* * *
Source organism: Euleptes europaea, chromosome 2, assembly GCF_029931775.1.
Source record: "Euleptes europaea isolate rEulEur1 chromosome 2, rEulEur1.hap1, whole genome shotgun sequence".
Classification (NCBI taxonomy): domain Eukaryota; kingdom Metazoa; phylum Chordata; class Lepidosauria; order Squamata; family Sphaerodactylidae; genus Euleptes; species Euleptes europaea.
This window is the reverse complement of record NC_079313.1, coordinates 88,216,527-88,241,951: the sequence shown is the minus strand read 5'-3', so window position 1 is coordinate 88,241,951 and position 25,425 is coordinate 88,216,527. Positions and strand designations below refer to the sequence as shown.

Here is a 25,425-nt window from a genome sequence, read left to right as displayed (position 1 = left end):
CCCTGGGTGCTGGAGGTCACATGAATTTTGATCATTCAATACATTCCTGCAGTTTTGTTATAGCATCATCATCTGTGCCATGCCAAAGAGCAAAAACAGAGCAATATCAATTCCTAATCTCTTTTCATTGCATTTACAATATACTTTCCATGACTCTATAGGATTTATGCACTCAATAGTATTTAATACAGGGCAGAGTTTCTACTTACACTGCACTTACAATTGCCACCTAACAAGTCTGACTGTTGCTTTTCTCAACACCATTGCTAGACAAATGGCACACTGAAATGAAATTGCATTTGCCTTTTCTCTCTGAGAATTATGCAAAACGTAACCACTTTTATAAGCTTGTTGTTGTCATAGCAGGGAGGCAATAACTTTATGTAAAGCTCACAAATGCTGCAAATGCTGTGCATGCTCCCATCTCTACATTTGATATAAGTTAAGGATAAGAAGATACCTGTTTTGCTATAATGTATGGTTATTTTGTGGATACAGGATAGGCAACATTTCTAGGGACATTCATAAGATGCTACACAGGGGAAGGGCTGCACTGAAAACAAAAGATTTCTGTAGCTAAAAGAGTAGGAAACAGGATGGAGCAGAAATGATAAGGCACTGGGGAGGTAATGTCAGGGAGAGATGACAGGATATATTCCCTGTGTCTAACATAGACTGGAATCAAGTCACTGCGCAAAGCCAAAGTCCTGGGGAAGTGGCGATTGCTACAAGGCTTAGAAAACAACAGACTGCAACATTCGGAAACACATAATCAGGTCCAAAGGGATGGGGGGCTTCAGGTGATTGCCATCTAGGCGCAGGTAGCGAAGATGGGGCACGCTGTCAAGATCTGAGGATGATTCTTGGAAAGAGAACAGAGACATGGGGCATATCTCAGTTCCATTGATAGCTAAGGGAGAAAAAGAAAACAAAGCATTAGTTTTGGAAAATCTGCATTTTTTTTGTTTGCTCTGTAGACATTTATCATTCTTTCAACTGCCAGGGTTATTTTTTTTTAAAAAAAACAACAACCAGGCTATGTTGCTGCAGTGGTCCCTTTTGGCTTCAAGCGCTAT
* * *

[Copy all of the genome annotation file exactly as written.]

Source organism: Euleptes europaea, chromosome 2, assembly GCF_029931775.1.
Source record: "Euleptes europaea isolate rEulEur1 chromosome 2, rEulEur1.hap1, whole genome shotgun sequence".
Classification (NCBI taxonomy): domain Eukaryota; kingdom Metazoa; phylum Chordata; class Lepidosauria; order Squamata; family Sphaerodactylidae; genus Euleptes; species Euleptes europaea.
This window is the reverse complement of record NC_079313.1, coordinates 88,216,527-88,241,951: the sequence shown is the minus strand read 5'-3', so window position 1 is coordinate 88,241,951 and position 25,425 is coordinate 88,216,527. Positions and strand designations below refer to the sequence as shown.

Here is a 25,425-nt window from a genome sequence, read left to right as displayed (position 1 = left end):
CCCTGGGTGCTGGAGGTCACATGAATTTTGATCATTCAATACATTCCTGCAGTTTTGTTATAGCATCATCATCTGTGCCATGCCAAAGAGCAAAAACAGAGCAATATCAATTCCTAATCTCTTTTCATTGCATTTACAATATACTTTCCATGACTCTATAGGATTTATGCACTCAATAGTATTTAATACAGGGCAGAGTTTCTACTTACACTGCACTTACAATTGCCACCTAACAAGTCTGACTGTTGCTTTTCTCAACACCATTGCTAGACAAATGGCACACTGAAATGAAATTGCATTTGCCTTTTCTCTCTGAGAATTATGCAAAACGTAACCACTTTTATAAGCTTGTTGTTGTCATAGCAGGGAGGCAATAACTTTATGTAAAGCTCACAAATGCTGCAAATGCTGTGCATGCTCCCATCTCTACATTTGATATAAGTTAAGGATAAGAAGATACCTGTTTTGCTATAATGTATGGTTATTTTGTGGATACAGGATAGGCAACATTTCTAGGGACATTCATAAGATGCTACACAGGGGAAGGGCTGCACTGAAAACAAAAGATTTCTGTAGCTAAAAGAGTAGGAAACAGGATGGAGCAGAAATGATAAGGCACTGGGGAGGTAATGTCAGGGAGAGATGACAGGATATATTCCCTGTGTCTAACATAGACTGGAATCAAGTCACTGCGCAAAGCCAAAGTCCTGGGGAAGTGGCGATTGCTACAAGGCTTAGAAAACAACAGACTGCAACATTCGGAAACACATAATCAGGTCCAAAGGGATGGGGGGCTTCAGGTGATTGCCATCTAGGCGCAGGTAGCGAAGATGGGGCACGCTGTCAAGATCTGAGGATGATTCTTGGAAAGAGAACAGAGACATGGGGCATATCTCAGTTCCATTGATAGCTAAGGGAGAAAAAGAAAACAAAGCATTAGTTTTGGAAAATCTGCATTTTTTTTGTTTGCTCTGTAGACATTTATCATTCTTTCAACTGCCAGGGTTATTTTTTTTTAAAAAAAACAACAACCAGGCTATGTTGCTGCAGTGGTCCCTTTTGGCTTCAAGCGCTAT